Basic mechanics, vector calculus, basic differential equations; good familiarity with basic fluid mechanics concepts (pressure, density, velocity, stress, etc.) similar to the content in 16.101x (...see more...
Flight Vehicle Aerodynamics
Discover the concepts, theories, models, and methods used in the aerodynamic analysis and design of modern aircraft.
About this Course
This course covers the physics, concepts, theories, and models underlying the discipline of aerodynamics. A general theme is the technique of velocity field representation and modeling via source and vorticity fields, and via their sheet, filament, or point-singularity idealizations.
The intent is to instill an intuitive feel for aerodynamic flowfield behavior, and to provide the basis of aerodynamic force analysis, drag decomposition, flow interference estimation, and many other important applications. A few computational methods are covered, primarily to give additional insight into flow behavior, and to identify the primary aerodynamic forces on maneuvering aircraft. A short overview of flight dynamics is also presented.
Before your course starts, try the new edX Demo where you can explore the fun, interactive learning environment and virtual labs. Learn more.
Ways to take this edX course:
Simply Audit this Course
Can't commit to all of the lectures, assignments, and tests? Audit this course and have complete access to all of the course material, tests, and the online discussion forum. You decide what and how much you want to do.
Pursue a Verified Certificate of Achievement
Plan to use your completed coursework for job applications, promotions or school applications? Then you may prefer to work towards a verified Certificate of Achievement to document your accomplishment.
Professor Mark Drela is the Terry J. Kohler Professor of Fluid Dynamics at the MIT Department of Aeronautics and Astronautics, where he joined the faculty in 1986. His primary research interests are in low speed and transonic aerodynamics, design and performance of aircraft and aeromechanical devices, and computational aerodynamic design methodology. He has developed a number of computational aerodynamic design/analysis codes currently being used in the aircraft and gas turbine industry. He has also developed tools for analysis and design of control systems for highly aeroelastic aircraft.
Dr Alejandra Uranga is a Research Engineer in the MIT Department of Aeronautics and Astronautics. She holds a MASc from the University of Victoria, BC, Canada, and a PhD degree from MIT. Her research has been in Computational Fluid Dynamics, specifically the modeling and simulation of turbulence and transition. She is currently the project technology lead for design, development, simulation, and wind tunnel testing of an advanced transport aircraft concept under the NASA N+3 program.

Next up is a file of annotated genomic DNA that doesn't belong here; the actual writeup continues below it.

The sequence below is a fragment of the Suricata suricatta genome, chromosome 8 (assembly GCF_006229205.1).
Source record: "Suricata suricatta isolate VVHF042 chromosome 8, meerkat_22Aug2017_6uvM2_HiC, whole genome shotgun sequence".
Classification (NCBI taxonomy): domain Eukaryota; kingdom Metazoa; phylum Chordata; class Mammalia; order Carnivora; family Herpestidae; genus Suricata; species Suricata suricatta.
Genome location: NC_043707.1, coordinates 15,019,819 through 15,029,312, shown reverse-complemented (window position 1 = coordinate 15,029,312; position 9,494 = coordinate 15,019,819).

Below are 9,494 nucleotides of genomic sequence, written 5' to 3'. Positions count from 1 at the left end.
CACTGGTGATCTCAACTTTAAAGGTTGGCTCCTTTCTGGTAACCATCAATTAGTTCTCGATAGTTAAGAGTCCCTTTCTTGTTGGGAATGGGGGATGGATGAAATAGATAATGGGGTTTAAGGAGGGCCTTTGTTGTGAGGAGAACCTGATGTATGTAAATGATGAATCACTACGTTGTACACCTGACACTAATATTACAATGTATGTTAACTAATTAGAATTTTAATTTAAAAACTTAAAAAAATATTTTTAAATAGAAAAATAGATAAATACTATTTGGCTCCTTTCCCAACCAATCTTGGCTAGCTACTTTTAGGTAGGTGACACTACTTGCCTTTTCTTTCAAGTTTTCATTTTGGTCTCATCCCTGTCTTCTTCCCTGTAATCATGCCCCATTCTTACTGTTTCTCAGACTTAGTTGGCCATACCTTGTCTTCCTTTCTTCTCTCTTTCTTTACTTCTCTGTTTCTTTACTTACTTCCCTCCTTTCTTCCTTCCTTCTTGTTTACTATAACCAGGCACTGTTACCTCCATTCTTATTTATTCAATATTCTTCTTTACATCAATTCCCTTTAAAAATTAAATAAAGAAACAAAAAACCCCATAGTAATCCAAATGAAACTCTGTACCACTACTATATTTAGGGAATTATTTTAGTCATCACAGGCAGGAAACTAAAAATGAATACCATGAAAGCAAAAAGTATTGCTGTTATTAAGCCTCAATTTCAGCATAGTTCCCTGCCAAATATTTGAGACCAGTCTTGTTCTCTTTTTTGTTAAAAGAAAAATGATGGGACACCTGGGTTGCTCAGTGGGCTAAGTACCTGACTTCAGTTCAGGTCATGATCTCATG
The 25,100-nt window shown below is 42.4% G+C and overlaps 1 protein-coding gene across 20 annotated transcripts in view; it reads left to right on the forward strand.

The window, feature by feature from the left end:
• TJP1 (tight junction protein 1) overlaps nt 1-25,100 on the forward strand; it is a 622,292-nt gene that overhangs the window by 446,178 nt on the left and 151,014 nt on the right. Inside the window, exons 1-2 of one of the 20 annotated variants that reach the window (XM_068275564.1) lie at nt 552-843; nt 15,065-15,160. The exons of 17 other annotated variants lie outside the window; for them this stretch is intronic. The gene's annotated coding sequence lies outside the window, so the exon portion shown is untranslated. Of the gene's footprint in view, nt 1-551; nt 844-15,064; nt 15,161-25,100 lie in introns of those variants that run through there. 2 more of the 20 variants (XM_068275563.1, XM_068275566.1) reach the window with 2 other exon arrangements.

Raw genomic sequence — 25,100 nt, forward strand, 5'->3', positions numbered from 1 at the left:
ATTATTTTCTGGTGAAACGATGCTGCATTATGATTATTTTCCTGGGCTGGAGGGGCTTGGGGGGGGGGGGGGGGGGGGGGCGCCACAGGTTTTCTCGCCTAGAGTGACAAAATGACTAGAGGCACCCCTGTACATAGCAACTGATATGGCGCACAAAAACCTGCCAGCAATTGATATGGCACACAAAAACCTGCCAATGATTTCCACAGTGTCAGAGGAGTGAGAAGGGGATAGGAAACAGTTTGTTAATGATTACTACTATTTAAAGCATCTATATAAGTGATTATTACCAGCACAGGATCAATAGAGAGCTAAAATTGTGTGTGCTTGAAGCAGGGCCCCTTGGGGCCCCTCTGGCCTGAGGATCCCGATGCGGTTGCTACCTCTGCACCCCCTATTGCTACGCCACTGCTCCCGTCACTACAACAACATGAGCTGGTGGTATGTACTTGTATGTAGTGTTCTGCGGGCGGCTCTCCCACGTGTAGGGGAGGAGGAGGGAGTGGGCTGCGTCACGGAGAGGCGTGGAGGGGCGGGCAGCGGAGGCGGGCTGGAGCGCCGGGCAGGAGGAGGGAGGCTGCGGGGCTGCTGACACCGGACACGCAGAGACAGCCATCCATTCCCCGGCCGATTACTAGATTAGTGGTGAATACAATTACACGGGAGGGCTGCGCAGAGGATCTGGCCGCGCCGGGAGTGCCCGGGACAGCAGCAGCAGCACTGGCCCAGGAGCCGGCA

Basic mechanics, vector calculus, basic differential equations; good familiarity with basic fluid mechanics concepts (pressure, density, velocity, stress, etc.) similar to the content in 16.101x (however 16.101x is not a requirement).
You do not need to buy a textbook. All material is included in the edX course and is viewable online. This includes a full textbook in PDF form. If you would like to buy a print copy of the textbook, a mail-order service will be provided.
You can register at any time, but you will not get credit for any assignments that are past due.
Grades are made out of four parts: simple, multiple-choice "Concept Questions " completed during lectures; weekly homework assignments; and two exams, one at the midpoint and one at the end of the course.
Video lectures as well as worked problems will be available and you can watch these at your leisure. Homework assignments and exams, however, will have due dates.
Yes, transcripts of the course will be made available.
Yes, all the material will be made available to all students.
The student is expected to be well-versed in basic mechanics, vector calculus, and basic differential equations. Good familiarity with basic fluid mechanics concepts (pressure, density, velocity, stress, etc.) is expected, similar to the content in 16.101x (however, 16.101x is not a requirement). If you do not know these subjects beforehand, following the class material will be extremely difficult. We do not check students for prerequisites, so you are certainly allowed to try.
Unfortunately, students from Iran, Sudan and Cuba will not be able to register for this course at the present time. While edX has received a license from the U.S. Office of Foreign Assets Control to offer courses to learners from these embargoed countries, our license does not cover this course. We are deeply sorry the U.S. government has determined that we have to block these students, and we are working diligently to rectify this situation as soon as possible.